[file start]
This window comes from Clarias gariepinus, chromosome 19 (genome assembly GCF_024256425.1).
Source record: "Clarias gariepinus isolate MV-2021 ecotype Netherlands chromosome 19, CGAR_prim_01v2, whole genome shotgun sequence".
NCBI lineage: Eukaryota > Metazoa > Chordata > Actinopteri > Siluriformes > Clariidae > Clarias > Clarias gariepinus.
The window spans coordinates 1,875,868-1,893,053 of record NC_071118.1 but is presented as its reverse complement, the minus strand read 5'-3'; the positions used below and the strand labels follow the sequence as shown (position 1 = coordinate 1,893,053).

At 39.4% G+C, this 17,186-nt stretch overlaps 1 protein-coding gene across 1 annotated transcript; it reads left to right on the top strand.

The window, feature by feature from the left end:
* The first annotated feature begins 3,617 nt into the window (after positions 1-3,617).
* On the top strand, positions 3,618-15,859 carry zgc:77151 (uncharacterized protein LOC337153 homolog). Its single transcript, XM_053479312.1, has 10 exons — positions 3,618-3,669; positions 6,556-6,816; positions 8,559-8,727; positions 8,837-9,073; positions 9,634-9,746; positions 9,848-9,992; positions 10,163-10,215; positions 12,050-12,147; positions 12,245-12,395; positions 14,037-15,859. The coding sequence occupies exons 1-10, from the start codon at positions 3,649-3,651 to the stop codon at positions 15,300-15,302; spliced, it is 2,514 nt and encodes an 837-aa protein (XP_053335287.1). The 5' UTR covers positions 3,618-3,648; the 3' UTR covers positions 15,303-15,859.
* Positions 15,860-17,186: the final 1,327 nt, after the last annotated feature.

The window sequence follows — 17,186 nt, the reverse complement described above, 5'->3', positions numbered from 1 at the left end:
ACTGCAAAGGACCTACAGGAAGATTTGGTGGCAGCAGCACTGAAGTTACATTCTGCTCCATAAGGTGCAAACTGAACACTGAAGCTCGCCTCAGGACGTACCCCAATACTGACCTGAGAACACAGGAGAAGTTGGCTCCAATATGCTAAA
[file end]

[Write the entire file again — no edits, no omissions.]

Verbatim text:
This window comes from Clarias gariepinus, chromosome 19 (genome assembly GCF_024256425.1).
Source record: "Clarias gariepinus isolate MV-2021 ecotype Netherlands chromosome 19, CGAR_prim_01v2, whole genome shotgun sequence".
NCBI lineage: Eukaryota > Metazoa > Chordata > Actinopteri > Siluriformes > Clariidae > Clarias > Clarias gariepinus.
The window spans coordinates 1,875,868-1,893,053 of record NC_071118.1 but is presented as its reverse complement, the minus strand read 5'-3'; the positions used below and the strand labels follow the sequence as shown (position 1 = coordinate 1,893,053).

At 39.4% G+C, this 17,186-nt stretch overlaps 1 protein-coding gene across 1 annotated transcript; it reads left to right on the top strand.

The window, feature by feature from the left end:
* The first annotated feature begins 3,617 nt into the window (after positions 1-3,617).
* On the top strand, positions 3,618-15,859 carry zgc:77151 (uncharacterized protein LOC337153 homolog). Its single transcript, XM_053479312.1, has 10 exons — positions 3,618-3,669; positions 6,556-6,816; positions 8,559-8,727; positions 8,837-9,073; positions 9,634-9,746; positions 9,848-9,992; positions 10,163-10,215; positions 12,050-12,147; positions 12,245-12,395; positions 14,037-15,859. The coding sequence occupies exons 1-10, from the start codon at positions 3,649-3,651 to the stop codon at positions 15,300-15,302; spliced, it is 2,514 nt and encodes an 837-aa protein (XP_053335287.1). The 5' UTR covers positions 3,618-3,648; the 3' UTR covers positions 15,303-15,859.
* Positions 15,860-17,186: the final 1,327 nt, after the last annotated feature.

The window sequence follows — 17,186 nt, the reverse complement described above, 5'->3', positions numbered from 1 at the left end:
ACTGCAAAGGACCTACAGGAAGATTTGGTGGCAGCAGCACTGAAGTTACATTCTGCTCCATAAGGTGCAAACTGAACACTGAAGCTCGCCTCAGGACGTACCCCAATACTGACCTGAGAACACAGGAGAAGTTGGCTCCAATATGCTAAA